- August 27, 2018
- Posted by: Dave Kurlan
- Category: Understanding the Sales Force
We all see the effects that strong leaders have when they surround themselves with either strong, mediocre or weak people. What happens when strong leaders inherit a mixed team? What happens when they hire a mixed team? What happens when we ask the same questions about weak leaders?
I dug into a subset of data from Objective Management Group’s (OMG) evaluations of the salespeople who report to more than 15,000 sales managers to determine whether the best sales managers actually have the best salespeople. I was surprised and disappointed by what I found. Check this out!
In the first table, you’ll notice that salespeople reporting to elite sales managers are 14% stronger overall than those who report to weak sales managers. That’s good, but why isn’t there a larger gap? I’ll answer that question shortly.
The second table clearly shows that strong sales managers have 25% more elite and strong salespeople reporting to them than elite sales managers. How can that be explained? And the relatively small gap from the first table?
I have a simple explanation that you may or may not agree with. Elite sales managers have so much confidence in their abilities, that they refuse to give up on mediocre salespeople. They believe that given enough time they can coach everyone up. Along the same line of thinking, elite sales managers also tend to believe that they don’t have to hire A players because as long as the salespeople they select have a great personality and industry knowledge, they believe they can train and coach them to become strong performers. Because of that, elite sales managers tend to take shortcuts at hiring time as evidenced by their lower scores for recruiting. Without a doubt, they should be using an accurate and predictive sales-specific candidate assessment like OMG’s award-winning tool.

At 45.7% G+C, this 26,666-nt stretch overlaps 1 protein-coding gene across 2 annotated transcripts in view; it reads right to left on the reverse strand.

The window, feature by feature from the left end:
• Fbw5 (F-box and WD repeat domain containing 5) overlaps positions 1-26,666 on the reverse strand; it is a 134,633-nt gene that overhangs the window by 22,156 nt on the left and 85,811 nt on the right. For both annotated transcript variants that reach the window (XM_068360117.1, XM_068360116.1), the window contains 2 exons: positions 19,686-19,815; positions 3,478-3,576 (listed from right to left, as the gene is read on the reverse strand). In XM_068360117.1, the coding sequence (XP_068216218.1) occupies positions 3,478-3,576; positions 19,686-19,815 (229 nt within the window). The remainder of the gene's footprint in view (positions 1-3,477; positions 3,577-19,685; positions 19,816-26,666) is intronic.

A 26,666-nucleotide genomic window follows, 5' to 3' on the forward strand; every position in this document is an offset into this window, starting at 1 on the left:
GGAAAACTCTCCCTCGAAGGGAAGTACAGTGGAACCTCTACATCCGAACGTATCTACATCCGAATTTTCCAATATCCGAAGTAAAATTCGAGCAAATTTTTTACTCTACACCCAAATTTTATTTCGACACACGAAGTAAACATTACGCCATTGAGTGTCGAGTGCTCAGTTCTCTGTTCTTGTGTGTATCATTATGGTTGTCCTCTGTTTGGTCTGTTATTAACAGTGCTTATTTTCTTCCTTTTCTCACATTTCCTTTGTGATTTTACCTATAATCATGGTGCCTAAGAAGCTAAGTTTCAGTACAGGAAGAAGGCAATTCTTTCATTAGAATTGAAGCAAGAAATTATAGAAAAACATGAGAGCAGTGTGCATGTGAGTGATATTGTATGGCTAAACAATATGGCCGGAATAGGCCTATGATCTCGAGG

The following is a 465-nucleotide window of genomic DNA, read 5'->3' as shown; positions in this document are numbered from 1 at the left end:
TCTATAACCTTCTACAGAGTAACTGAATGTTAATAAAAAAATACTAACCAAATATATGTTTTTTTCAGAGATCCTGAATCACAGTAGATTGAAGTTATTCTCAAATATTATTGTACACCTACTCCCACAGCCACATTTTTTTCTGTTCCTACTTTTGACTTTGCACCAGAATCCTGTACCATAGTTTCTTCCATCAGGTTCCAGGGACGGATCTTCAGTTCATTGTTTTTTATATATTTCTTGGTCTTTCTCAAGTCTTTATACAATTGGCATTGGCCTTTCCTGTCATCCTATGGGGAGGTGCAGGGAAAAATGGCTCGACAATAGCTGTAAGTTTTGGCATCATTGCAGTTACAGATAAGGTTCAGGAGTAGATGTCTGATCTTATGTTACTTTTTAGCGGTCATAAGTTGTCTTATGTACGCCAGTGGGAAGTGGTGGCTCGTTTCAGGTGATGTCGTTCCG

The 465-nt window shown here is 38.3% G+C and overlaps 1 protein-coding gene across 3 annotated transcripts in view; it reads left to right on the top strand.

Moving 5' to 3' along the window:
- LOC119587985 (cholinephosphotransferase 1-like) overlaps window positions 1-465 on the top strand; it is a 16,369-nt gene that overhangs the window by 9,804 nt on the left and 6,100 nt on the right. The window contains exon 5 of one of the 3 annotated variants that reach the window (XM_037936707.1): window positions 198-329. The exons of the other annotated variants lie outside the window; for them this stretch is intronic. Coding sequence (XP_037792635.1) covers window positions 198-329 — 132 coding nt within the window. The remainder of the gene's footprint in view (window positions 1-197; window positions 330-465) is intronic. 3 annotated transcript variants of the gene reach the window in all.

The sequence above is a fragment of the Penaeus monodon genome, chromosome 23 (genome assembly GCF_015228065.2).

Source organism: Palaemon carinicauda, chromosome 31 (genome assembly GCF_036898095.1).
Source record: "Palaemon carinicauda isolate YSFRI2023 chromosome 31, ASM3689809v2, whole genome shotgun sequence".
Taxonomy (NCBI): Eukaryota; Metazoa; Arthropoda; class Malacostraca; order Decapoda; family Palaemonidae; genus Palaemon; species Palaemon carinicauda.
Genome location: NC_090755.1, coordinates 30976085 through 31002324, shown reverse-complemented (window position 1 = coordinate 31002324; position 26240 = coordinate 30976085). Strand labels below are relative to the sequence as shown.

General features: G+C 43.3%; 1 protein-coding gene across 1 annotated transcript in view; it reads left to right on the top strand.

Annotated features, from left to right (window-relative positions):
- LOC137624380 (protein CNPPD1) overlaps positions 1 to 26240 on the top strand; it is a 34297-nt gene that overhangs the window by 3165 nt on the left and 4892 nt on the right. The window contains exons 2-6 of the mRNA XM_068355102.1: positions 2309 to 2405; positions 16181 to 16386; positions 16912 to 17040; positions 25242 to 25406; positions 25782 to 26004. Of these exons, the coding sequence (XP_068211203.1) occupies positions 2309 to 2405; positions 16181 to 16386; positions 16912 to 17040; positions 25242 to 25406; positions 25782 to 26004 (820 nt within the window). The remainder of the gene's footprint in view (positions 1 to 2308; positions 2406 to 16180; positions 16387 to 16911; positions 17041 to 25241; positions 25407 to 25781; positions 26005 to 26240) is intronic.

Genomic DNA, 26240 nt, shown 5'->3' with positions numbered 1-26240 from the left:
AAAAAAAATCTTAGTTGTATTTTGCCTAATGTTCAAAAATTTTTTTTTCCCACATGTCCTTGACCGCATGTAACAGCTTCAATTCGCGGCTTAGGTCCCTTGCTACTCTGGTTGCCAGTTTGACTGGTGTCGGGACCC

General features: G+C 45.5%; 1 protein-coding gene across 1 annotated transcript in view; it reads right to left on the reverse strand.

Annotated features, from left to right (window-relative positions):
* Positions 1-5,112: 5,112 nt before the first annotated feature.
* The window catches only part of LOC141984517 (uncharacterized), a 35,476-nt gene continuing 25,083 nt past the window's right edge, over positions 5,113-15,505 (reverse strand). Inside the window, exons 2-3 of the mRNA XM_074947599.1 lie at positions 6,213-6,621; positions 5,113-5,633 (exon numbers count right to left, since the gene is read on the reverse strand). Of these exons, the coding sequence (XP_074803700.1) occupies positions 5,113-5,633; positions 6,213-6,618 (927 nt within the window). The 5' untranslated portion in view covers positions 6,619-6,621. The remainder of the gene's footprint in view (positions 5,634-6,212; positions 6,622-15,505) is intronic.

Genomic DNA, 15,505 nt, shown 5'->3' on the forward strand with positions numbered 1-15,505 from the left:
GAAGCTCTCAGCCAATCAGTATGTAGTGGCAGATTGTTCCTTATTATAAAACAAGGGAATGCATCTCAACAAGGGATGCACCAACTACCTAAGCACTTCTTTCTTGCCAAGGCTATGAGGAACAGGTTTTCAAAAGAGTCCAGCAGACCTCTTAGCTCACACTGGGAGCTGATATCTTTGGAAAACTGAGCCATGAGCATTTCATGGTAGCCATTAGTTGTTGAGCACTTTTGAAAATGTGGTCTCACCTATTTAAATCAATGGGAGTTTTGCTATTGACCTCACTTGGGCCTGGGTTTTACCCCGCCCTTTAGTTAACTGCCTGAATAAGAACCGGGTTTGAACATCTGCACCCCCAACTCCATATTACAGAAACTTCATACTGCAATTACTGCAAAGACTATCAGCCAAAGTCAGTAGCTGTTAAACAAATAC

While the best sales managers do tend to have better salespeople, the contrast is not nearly as sharp as most of us would expect it to be, but explains why leaders don’t understand when strong sales manager’s teams are not significantly more effective than weak sales manager’s teams.
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